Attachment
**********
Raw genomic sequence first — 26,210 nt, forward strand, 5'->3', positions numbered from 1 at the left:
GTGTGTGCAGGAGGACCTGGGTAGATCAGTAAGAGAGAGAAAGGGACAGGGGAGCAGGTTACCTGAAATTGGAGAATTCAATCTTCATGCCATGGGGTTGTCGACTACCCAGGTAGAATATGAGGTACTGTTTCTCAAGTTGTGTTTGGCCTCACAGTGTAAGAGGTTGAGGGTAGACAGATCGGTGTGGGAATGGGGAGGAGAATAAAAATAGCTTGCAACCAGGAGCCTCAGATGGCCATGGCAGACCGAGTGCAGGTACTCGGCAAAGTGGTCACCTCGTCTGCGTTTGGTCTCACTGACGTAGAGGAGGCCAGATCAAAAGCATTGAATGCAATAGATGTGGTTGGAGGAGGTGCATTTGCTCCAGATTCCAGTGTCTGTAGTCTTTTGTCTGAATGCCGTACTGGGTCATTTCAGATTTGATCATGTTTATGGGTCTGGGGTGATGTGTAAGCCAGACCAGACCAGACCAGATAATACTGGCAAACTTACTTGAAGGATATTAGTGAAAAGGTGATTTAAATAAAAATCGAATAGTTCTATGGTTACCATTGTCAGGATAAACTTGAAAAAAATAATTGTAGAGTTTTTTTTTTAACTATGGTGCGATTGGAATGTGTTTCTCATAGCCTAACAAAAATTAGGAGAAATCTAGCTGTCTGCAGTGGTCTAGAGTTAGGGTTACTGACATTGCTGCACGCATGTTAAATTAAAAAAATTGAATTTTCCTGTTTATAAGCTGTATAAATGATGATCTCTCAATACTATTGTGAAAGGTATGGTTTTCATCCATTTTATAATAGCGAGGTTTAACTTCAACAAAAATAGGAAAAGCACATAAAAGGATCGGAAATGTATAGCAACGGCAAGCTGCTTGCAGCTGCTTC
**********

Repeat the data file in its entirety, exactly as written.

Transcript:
Raw genomic sequence first — 26,210 nt, forward strand, 5'->3', positions numbered from 1 at the left:
GTGTGTGCAGGAGGACCTGGGTAGATCAGTAAGAGAGAGAAAGGGACAGGGGAGCAGGTTACCTGAAATTGGAGAATTCAATCTTCATGCCATGGGGTTGTCGACTACCCAGGTAGAATATGAGGTACTGTTTCTCAAGTTGTGTTTGGCCTCACAGTGTAAGAGGTTGAGGGTAGACAGATCGGTGTGGGAATGGGGAGGAGAATAAAAATAGCTTGCAACCAGGAGCCTCAGATGGCCATGGCAGACCGAGTGCAGGTACTCGGCAAAGTGGTCACCTCGTCTGCGTTTGGTCTCACTGACGTAGAGGAGGCCAGATCAAAAGCATTGAATGCAATAGATGTGGTTGGAGGAGGTGCATTTGCTCCAGATTCCAGTGTCTGTAGTCTTTTGTCTGAATGCCGTACTGGGTCATTTCAGATTTGATCATGTTTATGGGTCTGGGGTGATGTGTAAGCCAGACCAGACCAGACCAGATAATACTGGCAAACTTACTTGAAGGATATTAGTGAAAAGGTGATTTAAATAAAAATCGAATAGTTCTATGGTTACCATTGTCAGGATAAACTTGAAAAAAATAATTGTAGAGTTTTTTTTTTAACTATGGTGCGATTGGAATGTGTTTCTCATAGCCTAACAAAAATTAGGAGAAATCTAGCTGTCTGCAGTGGTCTAGAGTTAGGGTTACTGACATTGCTGCACGCATGTTAAATTAAAAAAATTGAATTTTCCTGTTTATAAGCTGTATAAATGATGATCTCTCAATACTATTGTGAAAGGTATGGTTTTCATCCATTTTATAATAGCGAGGTTTAACTTCAACAAAAATAGGAAAAGCACATAAAAGGATCGGAAATGTATAGCAACGGCAAGCTGCTTGCAGCTGCTTC